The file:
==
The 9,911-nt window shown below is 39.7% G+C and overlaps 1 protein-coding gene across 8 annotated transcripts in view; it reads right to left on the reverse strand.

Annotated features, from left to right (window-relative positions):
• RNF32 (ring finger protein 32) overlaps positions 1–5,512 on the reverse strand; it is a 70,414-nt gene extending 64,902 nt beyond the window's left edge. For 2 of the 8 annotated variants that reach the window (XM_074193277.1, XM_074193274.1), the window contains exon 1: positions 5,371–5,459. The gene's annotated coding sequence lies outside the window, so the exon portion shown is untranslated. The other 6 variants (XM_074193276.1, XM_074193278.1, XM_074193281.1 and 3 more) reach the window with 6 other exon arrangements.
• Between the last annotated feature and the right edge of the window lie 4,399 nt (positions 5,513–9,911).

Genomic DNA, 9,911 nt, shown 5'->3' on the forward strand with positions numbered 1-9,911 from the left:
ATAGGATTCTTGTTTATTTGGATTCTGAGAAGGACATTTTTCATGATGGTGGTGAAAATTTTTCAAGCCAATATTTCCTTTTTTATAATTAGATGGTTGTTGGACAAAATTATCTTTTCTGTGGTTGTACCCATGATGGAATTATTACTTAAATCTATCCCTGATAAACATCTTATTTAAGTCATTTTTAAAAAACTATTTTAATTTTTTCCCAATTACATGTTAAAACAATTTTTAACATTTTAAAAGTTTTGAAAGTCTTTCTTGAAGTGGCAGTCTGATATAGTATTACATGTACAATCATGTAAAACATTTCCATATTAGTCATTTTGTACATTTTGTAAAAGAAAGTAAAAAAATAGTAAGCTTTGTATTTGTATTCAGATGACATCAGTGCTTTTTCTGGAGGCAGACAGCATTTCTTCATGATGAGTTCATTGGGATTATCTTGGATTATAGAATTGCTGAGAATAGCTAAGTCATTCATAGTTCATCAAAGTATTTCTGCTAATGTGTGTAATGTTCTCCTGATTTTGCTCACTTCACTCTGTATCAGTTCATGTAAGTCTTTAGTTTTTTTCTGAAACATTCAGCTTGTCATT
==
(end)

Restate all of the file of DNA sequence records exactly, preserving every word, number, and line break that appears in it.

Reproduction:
The 9,911-nt window shown below is 39.7% G+C and overlaps 1 protein-coding gene across 8 annotated transcripts in view; it reads right to left on the reverse strand.

Annotated features, from left to right (window-relative positions):
• RNF32 (ring finger protein 32) overlaps positions 1–5,512 on the reverse strand; it is a 70,414-nt gene extending 64,902 nt beyond the window's left edge. For 2 of the 8 annotated variants that reach the window (XM_074193277.1, XM_074193274.1), the window contains exon 1: positions 5,371–5,459. The gene's annotated coding sequence lies outside the window, so the exon portion shown is untranslated. The other 6 variants (XM_074193276.1, XM_074193278.1, XM_074193281.1 and 3 more) reach the window with 6 other exon arrangements.
• Between the last annotated feature and the right edge of the window lie 4,399 nt (positions 5,513–9,911).

Genomic DNA, 9,911 nt, shown 5'->3' on the forward strand with positions numbered 1-9,911 from the left:
ATAGGATTCTTGTTTATTTGGATTCTGAGAAGGACATTTTTCATGATGGTGGTGAAAATTTTTCAAGCCAATATTTCCTTTTTTATAATTAGATGGTTGTTGGACAAAATTATCTTTTCTGTGGTTGTACCCATGATGGAATTATTACTTAAATCTATCCCTGATAAACATCTTATTTAAGTCATTTTTAAAAAACTATTTTAATTTTTTCCCAATTACATGTTAAAACAATTTTTAACATTTTAAAAGTTTTGAAAGTCTTTCTTGAAGTGGCAGTCTGATATAGTATTACATGTACAATCATGTAAAACATTTCCATATTAGTCATTTTGTACATTTTGTAAAAGAAAGTAAAAAAATAGTAAGCTTTGTATTTGTATTCAGATGACATCAGTGCTTTTTCTGGAGGCAGACAGCATTTCTTCATGATGAGTTCATTGGGATTATCTTGGATTATAGAATTGCTGAGAATAGCTAAGTCATTCATAGTTCATCAAAGTATTTCTGCTAATGTGTGTAATGTTCTCCTGATTTTGCTCACTTCACTCTGTATCAGTTCATGTAAGTCTTTAGTTTTTTTCTGAAACATTCAGCTTGTCATT